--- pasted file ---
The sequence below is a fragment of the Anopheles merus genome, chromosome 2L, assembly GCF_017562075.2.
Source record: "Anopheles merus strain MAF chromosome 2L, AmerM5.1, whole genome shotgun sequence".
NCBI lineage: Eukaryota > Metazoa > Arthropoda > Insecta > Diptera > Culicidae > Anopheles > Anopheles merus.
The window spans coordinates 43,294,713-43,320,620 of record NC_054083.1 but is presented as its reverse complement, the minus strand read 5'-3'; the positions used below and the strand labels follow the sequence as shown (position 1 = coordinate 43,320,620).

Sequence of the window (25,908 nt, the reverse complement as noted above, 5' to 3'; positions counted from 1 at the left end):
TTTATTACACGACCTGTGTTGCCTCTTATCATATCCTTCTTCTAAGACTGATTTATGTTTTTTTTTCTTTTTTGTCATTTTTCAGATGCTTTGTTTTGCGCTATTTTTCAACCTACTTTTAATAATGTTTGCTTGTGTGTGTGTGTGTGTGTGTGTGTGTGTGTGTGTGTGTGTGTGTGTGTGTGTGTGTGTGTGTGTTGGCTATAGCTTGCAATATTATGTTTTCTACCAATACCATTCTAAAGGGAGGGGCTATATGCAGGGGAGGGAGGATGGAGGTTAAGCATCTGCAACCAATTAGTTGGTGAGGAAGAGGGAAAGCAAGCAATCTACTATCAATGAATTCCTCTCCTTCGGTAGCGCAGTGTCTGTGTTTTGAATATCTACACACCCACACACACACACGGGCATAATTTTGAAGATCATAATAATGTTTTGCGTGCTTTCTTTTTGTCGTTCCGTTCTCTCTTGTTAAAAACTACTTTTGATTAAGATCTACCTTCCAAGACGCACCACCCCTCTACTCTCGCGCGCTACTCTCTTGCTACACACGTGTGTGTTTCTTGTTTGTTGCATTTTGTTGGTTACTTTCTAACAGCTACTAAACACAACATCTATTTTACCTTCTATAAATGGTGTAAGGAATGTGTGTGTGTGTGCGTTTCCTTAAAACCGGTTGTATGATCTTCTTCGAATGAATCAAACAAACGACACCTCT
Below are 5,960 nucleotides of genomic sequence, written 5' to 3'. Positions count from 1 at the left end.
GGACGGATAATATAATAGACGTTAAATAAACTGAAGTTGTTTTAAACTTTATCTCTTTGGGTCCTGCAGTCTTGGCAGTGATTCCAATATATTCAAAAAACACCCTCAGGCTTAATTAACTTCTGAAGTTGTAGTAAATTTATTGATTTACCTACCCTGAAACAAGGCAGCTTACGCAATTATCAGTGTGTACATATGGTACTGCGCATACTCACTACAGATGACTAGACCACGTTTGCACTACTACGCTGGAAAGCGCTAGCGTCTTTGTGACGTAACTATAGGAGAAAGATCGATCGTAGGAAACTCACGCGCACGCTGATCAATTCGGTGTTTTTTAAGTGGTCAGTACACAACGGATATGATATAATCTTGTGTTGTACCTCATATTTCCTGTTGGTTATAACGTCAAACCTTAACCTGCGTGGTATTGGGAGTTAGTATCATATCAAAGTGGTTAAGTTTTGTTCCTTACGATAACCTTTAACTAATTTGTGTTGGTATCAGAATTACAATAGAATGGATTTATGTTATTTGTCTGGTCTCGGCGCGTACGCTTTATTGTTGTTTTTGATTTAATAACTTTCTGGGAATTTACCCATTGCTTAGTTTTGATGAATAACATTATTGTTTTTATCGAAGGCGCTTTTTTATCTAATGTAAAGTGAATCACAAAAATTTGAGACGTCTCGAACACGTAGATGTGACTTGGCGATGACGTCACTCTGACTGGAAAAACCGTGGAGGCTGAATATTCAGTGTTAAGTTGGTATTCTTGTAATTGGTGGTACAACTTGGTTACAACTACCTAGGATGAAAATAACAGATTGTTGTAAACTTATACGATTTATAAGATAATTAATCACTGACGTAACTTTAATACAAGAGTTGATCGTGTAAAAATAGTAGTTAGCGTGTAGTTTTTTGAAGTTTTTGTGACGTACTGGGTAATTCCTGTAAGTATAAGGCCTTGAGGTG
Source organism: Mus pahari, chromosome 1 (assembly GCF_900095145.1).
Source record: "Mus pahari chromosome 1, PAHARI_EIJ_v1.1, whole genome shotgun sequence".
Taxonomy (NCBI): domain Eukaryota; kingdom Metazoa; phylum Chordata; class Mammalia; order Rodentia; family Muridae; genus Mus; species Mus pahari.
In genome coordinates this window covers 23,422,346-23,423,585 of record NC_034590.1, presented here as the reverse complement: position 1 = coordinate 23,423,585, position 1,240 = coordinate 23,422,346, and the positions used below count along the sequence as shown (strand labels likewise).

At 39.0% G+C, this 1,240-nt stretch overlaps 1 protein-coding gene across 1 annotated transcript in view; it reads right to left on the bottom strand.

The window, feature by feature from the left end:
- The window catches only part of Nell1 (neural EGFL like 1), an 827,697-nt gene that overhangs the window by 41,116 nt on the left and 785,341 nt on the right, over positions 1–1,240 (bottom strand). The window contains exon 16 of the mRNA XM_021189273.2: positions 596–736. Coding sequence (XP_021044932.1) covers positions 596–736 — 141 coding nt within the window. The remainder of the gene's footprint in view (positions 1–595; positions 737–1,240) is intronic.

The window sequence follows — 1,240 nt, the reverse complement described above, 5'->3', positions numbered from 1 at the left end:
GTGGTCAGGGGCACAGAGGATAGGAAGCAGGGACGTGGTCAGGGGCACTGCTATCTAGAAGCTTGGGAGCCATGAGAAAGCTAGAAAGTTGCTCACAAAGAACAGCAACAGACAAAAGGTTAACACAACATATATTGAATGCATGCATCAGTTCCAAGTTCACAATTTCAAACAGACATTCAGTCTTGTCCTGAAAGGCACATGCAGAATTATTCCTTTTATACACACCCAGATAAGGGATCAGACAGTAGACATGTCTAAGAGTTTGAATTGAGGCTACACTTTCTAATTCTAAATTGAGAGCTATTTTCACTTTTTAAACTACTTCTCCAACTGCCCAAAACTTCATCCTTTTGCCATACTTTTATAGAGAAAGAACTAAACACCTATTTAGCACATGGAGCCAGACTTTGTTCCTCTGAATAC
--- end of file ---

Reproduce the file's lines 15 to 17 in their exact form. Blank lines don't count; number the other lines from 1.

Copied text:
- The window catches only part of Nell1 (neural EGFL like 1), an 827,697-nt gene that overhangs the window by 41,116 nt on the left and 785,341 nt on the right, over positions 1–1,240 (bottom strand). The window contains exon 16 of the mRNA XM_021189273.2: positions 596–736. Coding sequence (XP_021044932.1) covers positions 596–736 — 141 coding nt within the window. The remainder of the gene's footprint in view (positions 1–595; positions 737–1,240) is intronic.

The window sequence follows — 1,240 nt, the reverse complement described above, 5'->3', positions numbered from 1 at the left end:
GTGGTCAGGGGCACAGAGGATAGGAAGCAGGGACGTGGTCAGGGGCACTGCTATCTAGAAGCTTGGGAGCCATGAGAAAGCTAGAAAGTTGCTCACAAAGAACAGCAACAGACAAAAGGTTAACACAACATATATTGAATGCATGCATCAGTTCCAAGTTCACAATTTCAAACAGACATTCAGTCTTGTCCTGAAAGGCACATGCAGAATTATTCCTTTTATACACACCCAGATAAGGGATCAGACAGTAGACATGTCTAAGAGTTTGAATTGAGGCTACACTTTCTAATTCTAAATTGAGAGCTATTTTCACTTTTTAAACTACTTCTCCAACTGCCCAAAACTTCATCCTTTTGCCATACTTTTATAGAGAAAGAACTAAACACCTATTTAGCACATGGAGCCAGACTTTGTTCCTCTGAATAC